This document introduces the reader to our recommended FPGA design guidelines, which if followed enables the designer to produce a bug free design fit for release.
As designs get more and more complex, it is very important for RTL design engineers to follow a common set of rules which makes debugging easier and provide bug
The first things to finalize before starting a design are:
For FPGA designs, nowadays one can use:
The Choice between RTL languages such a VHDL, Verilog and the rest is based on how much control you want over a design. If design optimizations are not of concern then high level languages provide the fastest ”Design to Market” time. This document will not be focusing on these methodologies. Between VHDL and Verilog the following should be taken into consideration before finalizing a language.
Once an overall block diagram of your design is ready, you can have an estimate of the resource utilization. Always plan in such a way that the design never crosses 80 percent total resource consumption for your selected FPGA. This will drastically decrease the time required for timing closure for your design.
Following are the thumb rules for resource estimation:
Note: LUT example based on Xilinx Ultrascale Architecture
The UltraScale architecture LUTs can be configured as shown below
We will be discussing on two tools in this document:
This is a free simulator integrated with vivado. It is not the not robust simulator available. The ISIM is slower compared to Questa and is not suitable for long run simulations.
If you or your organization have the funds to purchase a simulator, then I will recommend Questa just because of the sheer amount of time you can save in simulations.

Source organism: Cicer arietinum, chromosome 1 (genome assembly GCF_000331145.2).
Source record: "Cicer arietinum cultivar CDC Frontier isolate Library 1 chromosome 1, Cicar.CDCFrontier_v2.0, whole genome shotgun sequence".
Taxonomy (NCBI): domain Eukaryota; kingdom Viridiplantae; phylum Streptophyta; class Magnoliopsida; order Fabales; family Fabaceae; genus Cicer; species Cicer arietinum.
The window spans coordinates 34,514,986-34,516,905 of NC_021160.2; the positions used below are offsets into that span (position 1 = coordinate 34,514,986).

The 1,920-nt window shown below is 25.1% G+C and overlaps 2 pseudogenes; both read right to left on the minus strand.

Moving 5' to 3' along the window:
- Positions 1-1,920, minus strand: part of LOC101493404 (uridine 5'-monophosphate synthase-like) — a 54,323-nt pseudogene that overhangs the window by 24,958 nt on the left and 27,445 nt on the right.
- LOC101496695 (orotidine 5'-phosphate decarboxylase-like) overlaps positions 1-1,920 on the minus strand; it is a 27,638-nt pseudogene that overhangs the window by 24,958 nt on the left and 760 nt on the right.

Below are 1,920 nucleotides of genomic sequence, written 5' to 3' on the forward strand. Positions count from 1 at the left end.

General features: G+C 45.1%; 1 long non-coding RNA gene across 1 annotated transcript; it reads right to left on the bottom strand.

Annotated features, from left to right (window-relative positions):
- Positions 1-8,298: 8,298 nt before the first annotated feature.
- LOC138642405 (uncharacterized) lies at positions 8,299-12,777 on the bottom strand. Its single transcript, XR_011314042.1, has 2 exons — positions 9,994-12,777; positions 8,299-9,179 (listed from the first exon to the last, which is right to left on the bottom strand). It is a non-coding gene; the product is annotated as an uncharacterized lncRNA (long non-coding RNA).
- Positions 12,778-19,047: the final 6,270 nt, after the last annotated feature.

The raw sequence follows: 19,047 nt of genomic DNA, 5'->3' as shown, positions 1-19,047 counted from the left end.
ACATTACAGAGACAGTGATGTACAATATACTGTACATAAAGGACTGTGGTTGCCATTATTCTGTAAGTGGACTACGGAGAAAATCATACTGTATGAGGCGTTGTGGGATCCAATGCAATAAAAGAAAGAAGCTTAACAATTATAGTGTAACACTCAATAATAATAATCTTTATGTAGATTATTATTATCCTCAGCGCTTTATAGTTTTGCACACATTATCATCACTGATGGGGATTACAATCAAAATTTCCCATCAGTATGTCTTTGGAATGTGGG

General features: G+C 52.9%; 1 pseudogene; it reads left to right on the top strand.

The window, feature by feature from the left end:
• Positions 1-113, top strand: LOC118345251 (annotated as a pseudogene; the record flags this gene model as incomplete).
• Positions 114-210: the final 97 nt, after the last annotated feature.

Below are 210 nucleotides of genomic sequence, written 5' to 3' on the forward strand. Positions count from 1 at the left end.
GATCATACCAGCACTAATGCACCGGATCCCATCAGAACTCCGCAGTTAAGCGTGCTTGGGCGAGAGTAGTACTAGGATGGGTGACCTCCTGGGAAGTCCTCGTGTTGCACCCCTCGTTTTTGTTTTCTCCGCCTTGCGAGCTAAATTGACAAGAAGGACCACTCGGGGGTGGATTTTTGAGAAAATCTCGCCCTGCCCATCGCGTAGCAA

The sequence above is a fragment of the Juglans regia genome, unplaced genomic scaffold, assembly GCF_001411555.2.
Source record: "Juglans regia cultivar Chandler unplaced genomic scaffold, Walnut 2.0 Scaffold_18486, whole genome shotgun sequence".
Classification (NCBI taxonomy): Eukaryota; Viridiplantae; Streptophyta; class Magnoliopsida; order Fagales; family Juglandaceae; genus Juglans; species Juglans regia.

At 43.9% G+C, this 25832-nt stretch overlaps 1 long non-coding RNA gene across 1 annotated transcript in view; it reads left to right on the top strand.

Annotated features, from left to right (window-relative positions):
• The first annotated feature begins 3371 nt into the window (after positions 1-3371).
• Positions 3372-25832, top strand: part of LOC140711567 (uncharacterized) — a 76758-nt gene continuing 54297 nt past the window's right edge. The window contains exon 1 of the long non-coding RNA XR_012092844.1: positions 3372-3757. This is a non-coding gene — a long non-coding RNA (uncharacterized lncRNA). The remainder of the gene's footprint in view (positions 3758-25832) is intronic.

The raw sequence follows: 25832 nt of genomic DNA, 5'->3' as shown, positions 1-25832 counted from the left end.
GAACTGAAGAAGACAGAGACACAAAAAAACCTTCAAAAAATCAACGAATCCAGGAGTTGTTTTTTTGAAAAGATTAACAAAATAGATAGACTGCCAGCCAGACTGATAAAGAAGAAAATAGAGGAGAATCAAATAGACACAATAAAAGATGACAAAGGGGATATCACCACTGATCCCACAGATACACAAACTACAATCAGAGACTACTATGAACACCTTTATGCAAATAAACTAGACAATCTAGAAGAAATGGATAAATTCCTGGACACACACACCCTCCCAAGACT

I understand that version control is not properly evolved for FPGA based designs, but it is imperative that you stick with a good VC such as GIT from the beginning of your project.
For Xilinx Vivado based designs, Xilinx provides very good documentation regarding integrating vivado designs with version control systems.
Correct understanding of ”UG1198-vivado-revision control- tutorial” will be a very good starting point for version control with xilinx designs
The below image represents a good folder structure for version control.
— bd : To store Block Design (.bd) files
— scripts : To store vivado run scripts and Makefiles
— hdl : To store VHDL/Verilog HDL including the top-level design
— ip : To store all XCI and XCIX files
— tb : To Store all testbench files .sv files should be wrapped in verilog files
— xdc : To store Xilinx Design Constraints (.xdc) for the top-level design
— hls : To sore all files related to C++ designs
— dsp : To store all Matlab SysGen design files
— work : Working directory for latest project to be committed to git
Coding standards are very important as they make your code clear and professional.
Before we get into coding standards, let us finalize on a text editor and documentation strategy for your design.
I personally recommend using EMACS as your default text editor for any and all design purposes. The next best option will be VIM.
These editors let you stick with the logic only while they have commands for all repetitive constructs in your code and believe me, your choice of text editor for your
design will determine the amount of effort you put into writing your code.
Documentation is left out by many engineers to be done at the end of your design.
It is a much easier method to use a system like doxygen to prepare your documentation. It will reduce a lot of hassle and along the way make your design a lot more professional.
Following are a couple of good coding standards to be used in a design:
Following are some points to keep in mind before starting your design:
In the scenario shown below:
I . DDR and MiG has a throughput capability of 100Gbps
II . DMA clocked at 200 Mhz with 64 bit bus can support only 200*64 Mbps => 12.5 Gbps which is a bottleneck in the design.
III. To circumvent this bottleneck increase the width of DMA to 512.
For example a scenario as shown should be avoided whenever possible: